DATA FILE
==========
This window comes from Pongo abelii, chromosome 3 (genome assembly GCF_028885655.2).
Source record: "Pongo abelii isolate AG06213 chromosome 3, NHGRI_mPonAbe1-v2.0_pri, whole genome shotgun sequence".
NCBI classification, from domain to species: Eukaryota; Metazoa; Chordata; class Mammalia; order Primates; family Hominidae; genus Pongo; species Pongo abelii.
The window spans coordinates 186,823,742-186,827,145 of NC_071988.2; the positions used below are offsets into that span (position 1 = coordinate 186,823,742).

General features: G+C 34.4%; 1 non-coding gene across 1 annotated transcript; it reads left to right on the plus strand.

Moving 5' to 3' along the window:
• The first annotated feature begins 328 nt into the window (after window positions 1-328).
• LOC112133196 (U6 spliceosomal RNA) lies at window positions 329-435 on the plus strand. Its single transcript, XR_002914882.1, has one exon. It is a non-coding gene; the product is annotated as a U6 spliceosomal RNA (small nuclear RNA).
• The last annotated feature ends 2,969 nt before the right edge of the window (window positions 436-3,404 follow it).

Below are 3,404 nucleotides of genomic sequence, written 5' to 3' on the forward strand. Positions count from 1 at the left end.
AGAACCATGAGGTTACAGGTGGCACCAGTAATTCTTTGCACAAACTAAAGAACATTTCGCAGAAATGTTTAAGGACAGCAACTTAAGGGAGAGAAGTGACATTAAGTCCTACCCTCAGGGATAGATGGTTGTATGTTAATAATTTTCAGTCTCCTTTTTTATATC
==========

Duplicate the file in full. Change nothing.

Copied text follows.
This window comes from Pongo abelii, chromosome 3 (genome assembly GCF_028885655.2).
Source record: "Pongo abelii isolate AG06213 chromosome 3, NHGRI_mPonAbe1-v2.0_pri, whole genome shotgun sequence".
NCBI classification, from domain to species: Eukaryota; Metazoa; Chordata; class Mammalia; order Primates; family Hominidae; genus Pongo; species Pongo abelii.
The window spans coordinates 186,823,742-186,827,145 of NC_071988.2; the positions used below are offsets into that span (position 1 = coordinate 186,823,742).

General features: G+C 34.4%; 1 non-coding gene across 1 annotated transcript; it reads left to right on the plus strand.

Moving 5' to 3' along the window:
• The first annotated feature begins 328 nt into the window (after window positions 1-328).
• LOC112133196 (U6 spliceosomal RNA) lies at window positions 329-435 on the plus strand. Its single transcript, XR_002914882.1, has one exon. It is a non-coding gene; the product is annotated as a U6 spliceosomal RNA (small nuclear RNA).
• The last annotated feature ends 2,969 nt before the right edge of the window (window positions 436-3,404 follow it).

Below are 3,404 nucleotides of genomic sequence, written 5' to 3' on the forward strand. Positions count from 1 at the left end.
AGAACCATGAGGTTACAGGTGGCACCAGTAATTCTTTGCACAAACTAAAGAACATTTCGCAGAAATGTTTAAGGACAGCAACTTAAGGGAGAGAAGTGACATTAAGTCCTACCCTCAGGGATAGATGGTTGTATGTTAATAATTTTCAGTCTCCTTTTTTATATC